The first rides on the high-horsepower motorcycles from Japanese manufacturers such as Honda, Kawasaki, Yamaha and Suzuki at the beginning of the 1970s quickly showed that the chassis could not keep up with the existing motor power at all.
Too extreme the memory of the rocking of the chassis of the CB 750 Four from Honda and also the XS 1100 from Yamaha showed the same behavior a little later from a speed of 185 km/h, which then miraculously disappeared again at top speed: rocking from the Suspension fork to the entire chassis. So it was no wonder that resourceful hobbyists initially tried to tackle these problems “privately”. The memory of a North German master baker, who himself was an enthusiastic motorcyclist by the name of Behrends and who began building in his bakery, is still too good: the first fork stabilizer was born.
First central tube frame by Fritz Egli
As early as 1967, Fritz Egli founded a motorcycle workshop in which he reworked a Vincent Black Shadow and fitted it with a central tubular frame. This made Egli 1968 Swiss champion in motorcycle hillclimbs.
However, Fritz Egli became known with his own frame designs for Japanese motorcycles of the 1970s, above all for the Honda CB 750 Four, the Honda CBX ("Egli Red Baron") and the large four-stroke engines of the Kawasaki Z series. Significant chassis unrest due to chassis defects resulted from the now achievable high speeds of the increasingly powerful engines. Egli took the Japanese drives and built them into their own stable frame constructions. Characteristic of the Egli frame is the central tube with a diameter of approx. 100 mm and the use of straight struts that are only subjected to tension or pressure. Egli was not the inventor of this frame construction, but he made it popular. Initially equipped with a Ceriani telescopic fork, later with an Egli fork stabilizer and Elektron cast wheels, Egli motorcycles were mostly delivered in red.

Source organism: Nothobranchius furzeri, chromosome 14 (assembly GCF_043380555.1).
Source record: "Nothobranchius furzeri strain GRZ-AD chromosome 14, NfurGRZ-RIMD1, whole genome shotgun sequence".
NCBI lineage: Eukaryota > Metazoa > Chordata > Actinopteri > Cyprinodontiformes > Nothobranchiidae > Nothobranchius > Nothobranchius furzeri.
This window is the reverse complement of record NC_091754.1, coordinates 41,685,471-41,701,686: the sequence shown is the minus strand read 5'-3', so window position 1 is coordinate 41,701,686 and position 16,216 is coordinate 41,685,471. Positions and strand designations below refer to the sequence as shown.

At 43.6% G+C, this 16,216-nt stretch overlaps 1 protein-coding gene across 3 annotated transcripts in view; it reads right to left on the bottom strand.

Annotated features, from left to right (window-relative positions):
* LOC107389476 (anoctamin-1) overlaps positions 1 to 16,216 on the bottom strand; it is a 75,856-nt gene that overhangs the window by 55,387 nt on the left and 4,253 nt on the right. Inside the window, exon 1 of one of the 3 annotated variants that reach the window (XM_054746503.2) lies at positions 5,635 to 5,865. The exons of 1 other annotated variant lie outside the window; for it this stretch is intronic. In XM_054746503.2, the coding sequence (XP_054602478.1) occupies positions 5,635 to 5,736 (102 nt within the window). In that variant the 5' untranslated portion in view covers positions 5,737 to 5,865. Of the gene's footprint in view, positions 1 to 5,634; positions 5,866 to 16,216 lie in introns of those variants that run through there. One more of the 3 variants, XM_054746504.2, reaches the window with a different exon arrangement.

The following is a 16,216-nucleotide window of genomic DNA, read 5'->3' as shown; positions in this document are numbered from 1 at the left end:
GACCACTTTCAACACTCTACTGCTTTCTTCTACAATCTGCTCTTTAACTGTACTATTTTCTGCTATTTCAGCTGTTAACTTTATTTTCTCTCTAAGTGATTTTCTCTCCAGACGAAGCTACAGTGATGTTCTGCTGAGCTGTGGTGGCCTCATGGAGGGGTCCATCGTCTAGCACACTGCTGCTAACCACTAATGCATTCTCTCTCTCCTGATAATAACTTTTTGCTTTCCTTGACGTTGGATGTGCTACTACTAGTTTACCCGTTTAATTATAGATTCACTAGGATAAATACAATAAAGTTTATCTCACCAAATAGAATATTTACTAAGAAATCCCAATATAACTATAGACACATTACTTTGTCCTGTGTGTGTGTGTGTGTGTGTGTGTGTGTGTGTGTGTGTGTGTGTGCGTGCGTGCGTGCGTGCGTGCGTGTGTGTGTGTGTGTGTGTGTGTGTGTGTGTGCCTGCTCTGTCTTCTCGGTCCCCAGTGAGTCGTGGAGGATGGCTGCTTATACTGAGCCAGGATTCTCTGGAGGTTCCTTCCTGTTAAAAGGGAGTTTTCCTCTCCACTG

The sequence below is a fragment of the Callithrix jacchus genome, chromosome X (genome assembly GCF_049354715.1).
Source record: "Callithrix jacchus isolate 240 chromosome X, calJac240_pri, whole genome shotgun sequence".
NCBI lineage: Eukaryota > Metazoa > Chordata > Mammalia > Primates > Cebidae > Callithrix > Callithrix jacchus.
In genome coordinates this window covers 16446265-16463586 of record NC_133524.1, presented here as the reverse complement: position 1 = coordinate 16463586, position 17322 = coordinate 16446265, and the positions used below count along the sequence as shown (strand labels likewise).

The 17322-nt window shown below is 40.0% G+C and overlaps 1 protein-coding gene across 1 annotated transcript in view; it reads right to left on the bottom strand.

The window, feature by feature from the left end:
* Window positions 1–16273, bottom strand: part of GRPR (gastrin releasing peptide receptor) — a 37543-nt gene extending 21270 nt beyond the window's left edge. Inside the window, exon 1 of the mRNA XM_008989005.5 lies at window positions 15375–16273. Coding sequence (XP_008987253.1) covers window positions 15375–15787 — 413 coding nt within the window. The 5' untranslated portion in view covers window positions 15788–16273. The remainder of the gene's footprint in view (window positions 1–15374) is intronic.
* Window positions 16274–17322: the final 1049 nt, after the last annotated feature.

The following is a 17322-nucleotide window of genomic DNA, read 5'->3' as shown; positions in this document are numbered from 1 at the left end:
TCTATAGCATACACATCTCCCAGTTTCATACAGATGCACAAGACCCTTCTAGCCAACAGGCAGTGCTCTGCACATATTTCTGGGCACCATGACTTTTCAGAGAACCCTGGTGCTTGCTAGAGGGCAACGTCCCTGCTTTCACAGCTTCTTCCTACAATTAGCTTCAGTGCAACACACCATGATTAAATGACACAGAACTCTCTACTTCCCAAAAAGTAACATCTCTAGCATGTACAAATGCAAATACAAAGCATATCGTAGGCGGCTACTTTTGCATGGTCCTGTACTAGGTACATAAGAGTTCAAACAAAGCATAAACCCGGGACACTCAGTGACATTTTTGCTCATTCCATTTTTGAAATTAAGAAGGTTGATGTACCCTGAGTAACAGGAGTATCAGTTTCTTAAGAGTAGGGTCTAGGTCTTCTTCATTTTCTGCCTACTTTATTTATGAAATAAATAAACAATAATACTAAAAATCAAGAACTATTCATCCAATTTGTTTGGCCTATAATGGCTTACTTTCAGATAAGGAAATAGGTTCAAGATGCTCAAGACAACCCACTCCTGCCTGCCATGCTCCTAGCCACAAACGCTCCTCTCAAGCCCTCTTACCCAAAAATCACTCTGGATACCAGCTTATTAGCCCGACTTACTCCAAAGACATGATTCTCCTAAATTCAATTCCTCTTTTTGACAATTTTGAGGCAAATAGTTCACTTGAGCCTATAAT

MRD1 - to this day a masterpiece in chassis construction
One of his well-known street motorcycles was the Egli MRD 1 based on the Kawasaki Z 900, which was bored out to 1016 cm³ and equipped with an ATP exhaust gas turbocharger to achieve an output of up to 180 hp (132 kW). The 155 hp (114 kW) version with a boost pressure of 0.69 bar achieved acceleration from 0 to 200 km/h in 7.1 seconds and a top speed of 297 km/h in 1979; a value that was only surpassed 20 years later in 1999. TV chef Horst Lichter is one of the few owners of an MRD1 of which "a handful" were built.
Red Baron - rebuilt Honda CBX
Also a famous street motorcycle was the EGLI-CBX 1000 Red Baron based on the Honda CBX, which was bored out to 1047 cm³ and with an output of 122 hp. It also has a central tube frame with a cantilever rear wheel swing arm. One of the 50 owners is TV chef Horst Lichter.
Egli-Colani with exhaust gas turbocharger
The fully faired Egli-Colani with exhaust gas turbocharger and 1425 cc Kawasaki engine was developed in 1986 for record runs. The power was given as 300 hp. On December 7, 1986, the Egli-Colani set a speed record of 272.414 km/h over 10 km (with a standing start).
Fritz Egli is now an importer of the Indian Enfield motorcycles from Madras/India, which are checked for quality defects, revised and improved after the import.
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